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Budwood available
78 Posts
March 11, 2021 - 8:15 am

An unexpected consequence of grafting this week has been the bonanza of potential scion wood I have accumulated from the understock. I saved more than I can use so if anyone wants some I'll send it for the cost of postage.

These are mostly cherry and and couple interspecifics so far. If the post office delivers on time I will also have apple this weekend.

The buds on these are pretty tight on these as there is still a bit of snow on the ground here and the ground is still partly frozen. PM me for a list of cultivars.

Zone 6a in the moraines of eastern Connecticut.

Vancouver SW Washington
684 Posts
March 12, 2021 - 7:42 am

Here is some important sanitation and background information of current concerns in the area; "little cherry virus" grafting harper

Also what's been circulated in the news over the last couple years is that farmers are having to burn entire orchards in an effort to overturn the spread. In the effort to return to normal farmers are buying up new trees from known sources at such a fast rate that even the lower tier resources/retailers of newer cultivar sweet cherry trees can be hard to get. 

Before receiving budwood from anyone please make sure you are covering the basics. The listed viral type diseases are the most serious as you can see the little cherry virus gives very poor quality fruit. But even the less monitored virus' such as 'prune dwarf' and 'ringspot' can cause serious tree health issues west of the Cascades as a result of a no-spray program for bacterial gummosis (ie. bacterial pseudomonas syringae 'syringae') and the synergy of destruction when both exist at once.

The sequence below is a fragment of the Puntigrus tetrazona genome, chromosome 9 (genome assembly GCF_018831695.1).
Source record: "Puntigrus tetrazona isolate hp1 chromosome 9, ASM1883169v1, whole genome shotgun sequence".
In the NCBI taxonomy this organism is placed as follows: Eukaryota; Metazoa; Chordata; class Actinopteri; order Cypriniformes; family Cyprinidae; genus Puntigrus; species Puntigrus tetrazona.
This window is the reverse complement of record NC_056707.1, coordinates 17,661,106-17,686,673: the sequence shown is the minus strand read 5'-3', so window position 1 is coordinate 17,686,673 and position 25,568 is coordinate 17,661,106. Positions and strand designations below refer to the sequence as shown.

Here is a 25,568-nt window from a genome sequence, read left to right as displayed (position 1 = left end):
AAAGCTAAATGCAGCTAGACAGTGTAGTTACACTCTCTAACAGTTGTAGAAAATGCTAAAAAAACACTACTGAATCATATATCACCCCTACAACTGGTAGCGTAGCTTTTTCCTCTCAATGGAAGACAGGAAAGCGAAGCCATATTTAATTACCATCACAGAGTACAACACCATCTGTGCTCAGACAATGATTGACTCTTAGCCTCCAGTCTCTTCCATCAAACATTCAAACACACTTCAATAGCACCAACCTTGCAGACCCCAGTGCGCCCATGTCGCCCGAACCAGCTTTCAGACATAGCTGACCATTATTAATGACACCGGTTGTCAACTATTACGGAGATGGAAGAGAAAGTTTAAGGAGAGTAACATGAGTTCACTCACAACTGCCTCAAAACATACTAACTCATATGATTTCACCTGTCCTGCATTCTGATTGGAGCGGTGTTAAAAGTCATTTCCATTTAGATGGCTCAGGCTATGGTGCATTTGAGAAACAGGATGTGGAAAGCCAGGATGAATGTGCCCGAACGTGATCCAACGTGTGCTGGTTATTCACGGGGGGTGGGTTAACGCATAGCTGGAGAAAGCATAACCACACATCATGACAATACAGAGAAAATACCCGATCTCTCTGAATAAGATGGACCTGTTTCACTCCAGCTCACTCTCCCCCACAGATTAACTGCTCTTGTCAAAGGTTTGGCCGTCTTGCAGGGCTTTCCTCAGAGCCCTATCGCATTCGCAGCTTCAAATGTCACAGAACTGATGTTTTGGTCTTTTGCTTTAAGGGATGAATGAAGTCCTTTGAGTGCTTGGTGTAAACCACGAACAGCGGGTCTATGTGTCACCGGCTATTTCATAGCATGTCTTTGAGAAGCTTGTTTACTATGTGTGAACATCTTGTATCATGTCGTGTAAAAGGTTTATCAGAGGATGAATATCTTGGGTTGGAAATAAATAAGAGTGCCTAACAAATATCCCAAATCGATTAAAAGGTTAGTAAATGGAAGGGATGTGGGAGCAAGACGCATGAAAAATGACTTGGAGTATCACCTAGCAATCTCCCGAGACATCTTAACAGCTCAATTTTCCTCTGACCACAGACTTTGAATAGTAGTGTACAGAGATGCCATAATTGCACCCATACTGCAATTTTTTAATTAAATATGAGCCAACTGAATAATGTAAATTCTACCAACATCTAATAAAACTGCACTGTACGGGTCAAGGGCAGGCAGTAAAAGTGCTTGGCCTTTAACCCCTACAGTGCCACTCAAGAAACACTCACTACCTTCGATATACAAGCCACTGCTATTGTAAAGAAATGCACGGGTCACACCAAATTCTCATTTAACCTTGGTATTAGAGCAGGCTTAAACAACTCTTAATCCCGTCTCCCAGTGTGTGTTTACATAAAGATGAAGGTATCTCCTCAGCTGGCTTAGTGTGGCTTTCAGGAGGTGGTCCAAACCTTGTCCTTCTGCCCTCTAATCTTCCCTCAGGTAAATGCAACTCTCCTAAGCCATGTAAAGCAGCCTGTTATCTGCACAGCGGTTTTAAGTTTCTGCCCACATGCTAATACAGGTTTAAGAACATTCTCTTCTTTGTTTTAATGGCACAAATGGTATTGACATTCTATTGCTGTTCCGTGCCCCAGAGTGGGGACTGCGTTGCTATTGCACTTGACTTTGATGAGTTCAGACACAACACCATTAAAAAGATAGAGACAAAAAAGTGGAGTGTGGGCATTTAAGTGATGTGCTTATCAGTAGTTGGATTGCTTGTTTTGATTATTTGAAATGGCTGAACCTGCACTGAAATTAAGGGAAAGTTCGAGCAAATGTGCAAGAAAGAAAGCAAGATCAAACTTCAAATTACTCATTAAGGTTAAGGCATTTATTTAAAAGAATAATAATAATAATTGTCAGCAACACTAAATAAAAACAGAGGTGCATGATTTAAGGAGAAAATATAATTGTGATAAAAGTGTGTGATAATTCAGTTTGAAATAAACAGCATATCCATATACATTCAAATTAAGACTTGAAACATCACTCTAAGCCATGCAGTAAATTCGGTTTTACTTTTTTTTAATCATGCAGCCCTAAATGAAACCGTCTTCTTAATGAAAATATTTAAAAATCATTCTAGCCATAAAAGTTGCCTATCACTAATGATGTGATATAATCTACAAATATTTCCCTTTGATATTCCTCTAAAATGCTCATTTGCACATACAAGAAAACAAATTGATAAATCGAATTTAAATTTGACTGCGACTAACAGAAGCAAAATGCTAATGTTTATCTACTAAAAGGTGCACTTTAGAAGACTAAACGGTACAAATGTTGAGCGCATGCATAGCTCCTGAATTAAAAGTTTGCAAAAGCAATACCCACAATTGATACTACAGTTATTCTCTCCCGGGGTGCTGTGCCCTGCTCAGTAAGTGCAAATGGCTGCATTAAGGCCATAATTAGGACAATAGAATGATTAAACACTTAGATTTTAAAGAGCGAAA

And as well; almost all dwarf cherry rootstocks are hypersensitive and will react at the graft to remove the tree when even in the case of milder prune dwarf and ringspot are present. 

78 Posts
March 12, 2021 - 8:37 am

Growing stone fruit trees in here in Connecticut is rife with enough misery that I can count only three orchards having cherries and a few more than that with peaches. That is probably why Google doesn't turn up a single reference to ' "little cherry disease" +"connecticut" '. Anyway, at this point all my Prunus originates  from Dave Wilson's Nursery which is the 'known source' of choice in this regard.

Zone 6a in the moraines of eastern Connecticut.

Vancouver SW Washington
684 Posts
March 12, 2021 - 10:57 am

Inside the PM reply you sent me yesterday shows you will be grafting the 'krymsk-1' for plums. Since I know you have experience and pleasure breeding I might suggest to keep one of them ungrafted as a breeding experiment to make new hybrid crosses with another dwarf and very nice rootstock 'pixy', formerly patent US-PP4061.

The excellent quailities of short plum trees on each these two rootstocks are worth looking into, because as I noted elsewhere on the forums in the past, are excellent here in PNW highly irrigated conditions. It holds true for hybrid plums, which may also be applicable to rose breeding, that prunus hybrids have a better reach on variable environmental conditions that otherwise threaten their chances and livelihood.